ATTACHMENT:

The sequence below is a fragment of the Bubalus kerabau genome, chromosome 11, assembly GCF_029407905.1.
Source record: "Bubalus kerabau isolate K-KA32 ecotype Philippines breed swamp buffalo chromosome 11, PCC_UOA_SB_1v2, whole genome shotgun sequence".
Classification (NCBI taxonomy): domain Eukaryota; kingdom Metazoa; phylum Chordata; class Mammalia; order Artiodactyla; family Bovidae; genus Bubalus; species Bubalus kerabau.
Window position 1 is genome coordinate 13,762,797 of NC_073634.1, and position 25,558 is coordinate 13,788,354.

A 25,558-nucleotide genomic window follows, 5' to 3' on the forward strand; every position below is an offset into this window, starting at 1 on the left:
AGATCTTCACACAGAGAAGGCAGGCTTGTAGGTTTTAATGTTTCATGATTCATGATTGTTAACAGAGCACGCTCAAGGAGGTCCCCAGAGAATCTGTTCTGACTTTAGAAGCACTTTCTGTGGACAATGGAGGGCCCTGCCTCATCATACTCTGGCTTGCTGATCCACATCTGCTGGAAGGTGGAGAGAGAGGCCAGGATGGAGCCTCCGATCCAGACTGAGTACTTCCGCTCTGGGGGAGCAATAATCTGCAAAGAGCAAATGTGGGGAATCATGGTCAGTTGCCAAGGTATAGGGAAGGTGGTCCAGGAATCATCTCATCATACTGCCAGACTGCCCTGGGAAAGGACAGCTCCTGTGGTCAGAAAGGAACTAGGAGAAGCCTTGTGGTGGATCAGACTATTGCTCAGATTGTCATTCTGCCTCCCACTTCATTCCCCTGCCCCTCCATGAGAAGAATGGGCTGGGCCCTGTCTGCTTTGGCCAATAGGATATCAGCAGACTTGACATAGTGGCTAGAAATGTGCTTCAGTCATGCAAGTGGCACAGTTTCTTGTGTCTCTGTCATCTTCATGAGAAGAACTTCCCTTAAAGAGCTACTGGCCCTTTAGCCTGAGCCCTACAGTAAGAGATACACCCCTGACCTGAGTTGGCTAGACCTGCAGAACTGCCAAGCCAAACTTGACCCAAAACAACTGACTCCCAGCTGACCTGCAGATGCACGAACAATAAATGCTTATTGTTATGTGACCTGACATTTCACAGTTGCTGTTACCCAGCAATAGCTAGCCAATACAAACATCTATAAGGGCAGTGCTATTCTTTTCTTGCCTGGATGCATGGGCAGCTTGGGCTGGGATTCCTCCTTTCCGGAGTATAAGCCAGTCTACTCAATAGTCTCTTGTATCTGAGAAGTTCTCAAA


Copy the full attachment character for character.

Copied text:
The sequence below is a fragment of the Bubalus kerabau genome, chromosome 11, assembly GCF_029407905.1.
Source record: "Bubalus kerabau isolate K-KA32 ecotype Philippines breed swamp buffalo chromosome 11, PCC_UOA_SB_1v2, whole genome shotgun sequence".
Classification (NCBI taxonomy): domain Eukaryota; kingdom Metazoa; phylum Chordata; class Mammalia; order Artiodactyla; family Bovidae; genus Bubalus; species Bubalus kerabau.
Window position 1 is genome coordinate 13,762,797 of NC_073634.1, and position 25,558 is coordinate 13,788,354.

A 25,558-nucleotide genomic window follows, 5' to 3' on the forward strand; every position below is an offset into this window, starting at 1 on the left:
AGATCTTCACACAGAGAAGGCAGGCTTGTAGGTTTTAATGTTTCATGATTCATGATTGTTAACAGAGCACGCTCAAGGAGGTCCCCAGAGAATCTGTTCTGACTTTAGAAGCACTTTCTGTGGACAATGGAGGGCCCTGCCTCATCATACTCTGGCTTGCTGATCCACATCTGCTGGAAGGTGGAGAGAGAGGCCAGGATGGAGCCTCCGATCCAGACTGAGTACTTCCGCTCTGGGGGAGCAATAATCTGCAAAGAGCAAATGTGGGGAATCATGGTCAGTTGCCAAGGTATAGGGAAGGTGGTCCAGGAATCATCTCATCATACTGCCAGACTGCCCTGGGAAAGGACAGCTCCTGTGGTCAGAAAGGAACTAGGAGAAGCCTTGTGGTGGATCAGACTATTGCTCAGATTGTCATTCTGCCTCCCACTTCATTCCCCTGCCCCTCCATGAGAAGAATGGGCTGGGCCCTGTCTGCTTTGGCCAATAGGATATCAGCAGACTTGACATAGTGGCTAGAAATGTGCTTCAGTCATGCAAGTGGCACAGTTTCTTGTGTCTCTGTCATCTTCATGAGAAGAACTTCCCTTAAAGAGCTACTGGCCCTTTAGCCTGAGCCCTACAGTAAGAGATACACCCCTGACCTGAGTTGGCTAGACCTGCAGAACTGCCAAGCCAAACTTGACCCAAAACAACTGACTCCCAGCTGACCTGCAGATGCACGAACAATAAATGCTTATTGTTATGTGACCTGACATTTCACAGTTGCTGTTACCCAGCAATAGCTAGCCAATACAAACATCTATAAGGGCAGTGCTATTCTTTTCTTGCCTGGATGCATGGGCAGCTTGGGCTGGGATTCCTCCTTTCCGGAGTATAAGCCAGTCTACTCAATAGTCTCTTGTATCTGAGAAGTTCTCAAA